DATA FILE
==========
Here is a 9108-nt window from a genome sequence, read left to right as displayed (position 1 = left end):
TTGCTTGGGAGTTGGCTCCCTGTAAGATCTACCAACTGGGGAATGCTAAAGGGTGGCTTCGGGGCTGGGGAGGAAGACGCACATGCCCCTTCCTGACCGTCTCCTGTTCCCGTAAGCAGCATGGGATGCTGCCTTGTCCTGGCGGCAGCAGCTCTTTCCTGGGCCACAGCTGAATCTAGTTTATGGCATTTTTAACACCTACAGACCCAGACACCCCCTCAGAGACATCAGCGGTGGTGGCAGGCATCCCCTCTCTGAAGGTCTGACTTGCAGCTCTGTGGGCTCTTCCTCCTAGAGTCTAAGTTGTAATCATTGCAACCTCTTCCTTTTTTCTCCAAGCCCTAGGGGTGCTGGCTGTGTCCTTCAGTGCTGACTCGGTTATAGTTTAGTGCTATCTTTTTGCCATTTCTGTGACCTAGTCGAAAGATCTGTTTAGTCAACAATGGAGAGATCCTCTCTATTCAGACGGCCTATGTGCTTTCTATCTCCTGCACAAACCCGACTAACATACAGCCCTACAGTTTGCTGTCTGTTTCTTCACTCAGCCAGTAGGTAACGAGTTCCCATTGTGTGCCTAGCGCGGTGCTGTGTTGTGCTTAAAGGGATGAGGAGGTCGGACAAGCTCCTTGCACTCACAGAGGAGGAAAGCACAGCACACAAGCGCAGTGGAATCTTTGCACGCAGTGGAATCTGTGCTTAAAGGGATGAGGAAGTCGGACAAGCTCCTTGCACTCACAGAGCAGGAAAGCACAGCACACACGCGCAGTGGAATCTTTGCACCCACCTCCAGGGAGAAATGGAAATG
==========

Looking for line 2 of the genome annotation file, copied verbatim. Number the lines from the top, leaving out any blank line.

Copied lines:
TTGCTTGGGAGTTGGCTCCCTGTAAGATCTACCAACTGGGGAATGCTAAAGGGTGGCTTCGGGGCTGGGGAGGAAGACGCACATGCCCCTTCCTGACCGTCTCCTGTTCCCGTAAGCAGCATGGGATGCTGCCTTGTCCTGGCGGCAGCAGCTCTTTCCTGGGCCACAGCTGAATCTAGTTTATGGCATTTTTAACACCTACAGACCCAGACACCCCCTCAGAGACATCAGCGGTGGTGGCAGGCATCCCCTCTCTGAAGGTCTGACTTGCAGCTCTGTGGGCTCTTCCTCCTAGAGTCTAAGTTGTAATCATTGCAACCTCTTCCTTTTTTCTCCAAGCCCTAGGGGTGCTGGCTGTGTCCTTCAGTGCTGACTCGGTTATAGTTTAGTGCTATCTTTTTGCCATTTCTGTGACCTAGTCGAAAGATCTGTTTAGTCAACAATGGAGAGATCCTCTCTATTCAGACGGCCTATGTGCTTTCTATCTCCTGCACAAACCCGACTAACATACAGCCCTACAGTTTGCTGTCTGTTTCTTCACTCAGCCAGTAGGTAACGAGTTCCCATTGTGTGCCTAGCGCGGTGCTGTGTTGTGCTTAAAGGGATGAGGAGGTCGGACAAGCTCCTTGCACTCACAGAGGAGGAAAGCACAGCACACAAGCGCAGTGGAATCTTTGCACGCAGTGGAATCTGTGCTTAAAGGGATGAGGAAGTCGGACAAGCTCCTTGCACTCACAGAGCAGGAAAGCACAGCACACACGCGCAGTGGAATCTTTGCACCCACCTCCAGGGAGAAATGGAAATG